The role of asymptomatic organ damage is through to be crucial in risk stratification. Four markers (microalbuminuria, increased pulse wave velocity, left ventricular hypertrophy, and carotid plaques) are considered important risk prognosticators. Among investigations, echocardiography with Doppler is considered to have the highest predictive value, while electrocardiography, estimation of glomerular filtration rate, microalbuminuria, carotid intima-media thickness, arterial stiffness, ankle-brachial index, and fundoscopy are considered useful, available, reproducible, and cost-effective alternatives.

The 2013 ESH/ESC guidelines suggest institution of pharmacotherapy above a threshold of 140/90 mmHg, in all patients with low-moderate cardiovascular risk, or previous stroke/transient ischemic attack, or coronary heart disease or diabetic/nondiabetic kidney disease. The only exception is made for the elderly (who are offered a higher systolic target) and for diabetes (who are given a lower diastolic target). The recommended diastolic target in diabetes is <85 mmHg, with the reminder that values between 80 and 85 mmHg are safe and well tolerated. If overt proteinuria is present, systolic blood pressure targets of <130 mmHg may be considered, provided that changed in eGFR are monitored. Lifestyle modification is encouraged in all diabetics at a level of 130/85 mmHg or more.

The 2013 ESH/ESC authors list metabolic syndrome and glucose intolerance as possible contraindications for thiazide diuretics and beta-blockers but refrain from describing this contraindication as compelling. The choice of class of drugs, or an individual drug, is expected to be based on comorbidities. All classes of antihypertensive drugs can be used in diabetes, but RAS blockers are preferred, especially in the presence of proteinuria or microalbuminuria. Again, no attempt is made to compare ACEi and ARB, though simultaneous administration is strongly discouraged. They also favor the use of fixed-dose combinations, and initiation of combination therapy in persons with marked blood pressure elevation, or those at high/very high cardiovascular risk.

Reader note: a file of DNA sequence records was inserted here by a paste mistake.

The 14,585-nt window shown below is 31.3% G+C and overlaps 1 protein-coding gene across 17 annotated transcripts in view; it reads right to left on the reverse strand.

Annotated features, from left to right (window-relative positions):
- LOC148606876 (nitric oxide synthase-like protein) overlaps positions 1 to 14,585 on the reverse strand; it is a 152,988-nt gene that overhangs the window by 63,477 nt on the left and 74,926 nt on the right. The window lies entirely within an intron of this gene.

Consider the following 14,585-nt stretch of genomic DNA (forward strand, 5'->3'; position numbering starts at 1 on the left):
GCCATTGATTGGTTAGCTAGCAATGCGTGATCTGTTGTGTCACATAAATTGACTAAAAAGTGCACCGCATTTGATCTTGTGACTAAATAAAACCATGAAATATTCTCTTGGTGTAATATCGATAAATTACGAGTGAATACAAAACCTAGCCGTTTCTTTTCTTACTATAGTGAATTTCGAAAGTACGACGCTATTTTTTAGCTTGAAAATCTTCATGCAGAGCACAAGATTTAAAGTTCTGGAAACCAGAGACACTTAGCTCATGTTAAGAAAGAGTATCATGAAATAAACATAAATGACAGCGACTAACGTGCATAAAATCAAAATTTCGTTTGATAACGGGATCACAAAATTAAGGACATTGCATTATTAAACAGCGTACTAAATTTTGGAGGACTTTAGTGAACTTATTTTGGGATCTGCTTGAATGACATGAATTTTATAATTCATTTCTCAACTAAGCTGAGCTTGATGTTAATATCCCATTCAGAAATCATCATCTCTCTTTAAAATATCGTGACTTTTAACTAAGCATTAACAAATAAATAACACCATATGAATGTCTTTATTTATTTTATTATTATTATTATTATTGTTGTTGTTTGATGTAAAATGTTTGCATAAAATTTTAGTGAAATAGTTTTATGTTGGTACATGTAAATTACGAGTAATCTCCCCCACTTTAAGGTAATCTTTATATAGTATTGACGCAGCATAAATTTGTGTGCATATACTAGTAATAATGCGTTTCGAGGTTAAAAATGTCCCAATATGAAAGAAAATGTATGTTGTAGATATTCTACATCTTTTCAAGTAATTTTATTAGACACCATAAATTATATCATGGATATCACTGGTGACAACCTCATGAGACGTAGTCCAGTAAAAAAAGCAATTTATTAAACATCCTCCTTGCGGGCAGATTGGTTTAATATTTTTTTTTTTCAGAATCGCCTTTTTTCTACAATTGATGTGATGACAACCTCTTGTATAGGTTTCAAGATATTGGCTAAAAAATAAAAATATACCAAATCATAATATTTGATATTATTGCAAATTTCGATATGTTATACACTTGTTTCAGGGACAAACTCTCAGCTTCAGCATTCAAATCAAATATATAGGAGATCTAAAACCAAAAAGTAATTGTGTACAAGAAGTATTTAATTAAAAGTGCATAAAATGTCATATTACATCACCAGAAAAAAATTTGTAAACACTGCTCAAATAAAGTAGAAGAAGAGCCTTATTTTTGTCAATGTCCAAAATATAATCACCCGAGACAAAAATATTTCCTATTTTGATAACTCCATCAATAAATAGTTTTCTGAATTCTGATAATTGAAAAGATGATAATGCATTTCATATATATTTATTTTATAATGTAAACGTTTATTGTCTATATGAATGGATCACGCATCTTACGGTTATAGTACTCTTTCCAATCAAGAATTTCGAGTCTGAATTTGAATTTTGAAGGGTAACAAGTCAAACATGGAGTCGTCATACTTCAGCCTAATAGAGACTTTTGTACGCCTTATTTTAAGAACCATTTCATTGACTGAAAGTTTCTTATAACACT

Patient-Centered Approach

There have been calls for a patient-centered approach to management of hypertension. These calls relate to the active involvement of patients in their own care, and to improving the quality of this care, using modern technology such as ambulatory blood pressure monitoring and home blood pressure monitoring. To the best of our knowledge, there has been no discussion using the phrase “patient-centered choice of targets” in blood pressure treatment. This is in stark contrast to the guidance followed in hyperglycemia management, where patient-centered goals are set for glycemia.

 Patient-Centered Approach to Deciding Targets

Hypertension management, too, needs patient-centered management. This is easier said than done, however. Current guidelines differ with each other in certain aspects and need to be reconciled before suggestions can be shared with other physicians and prescribers.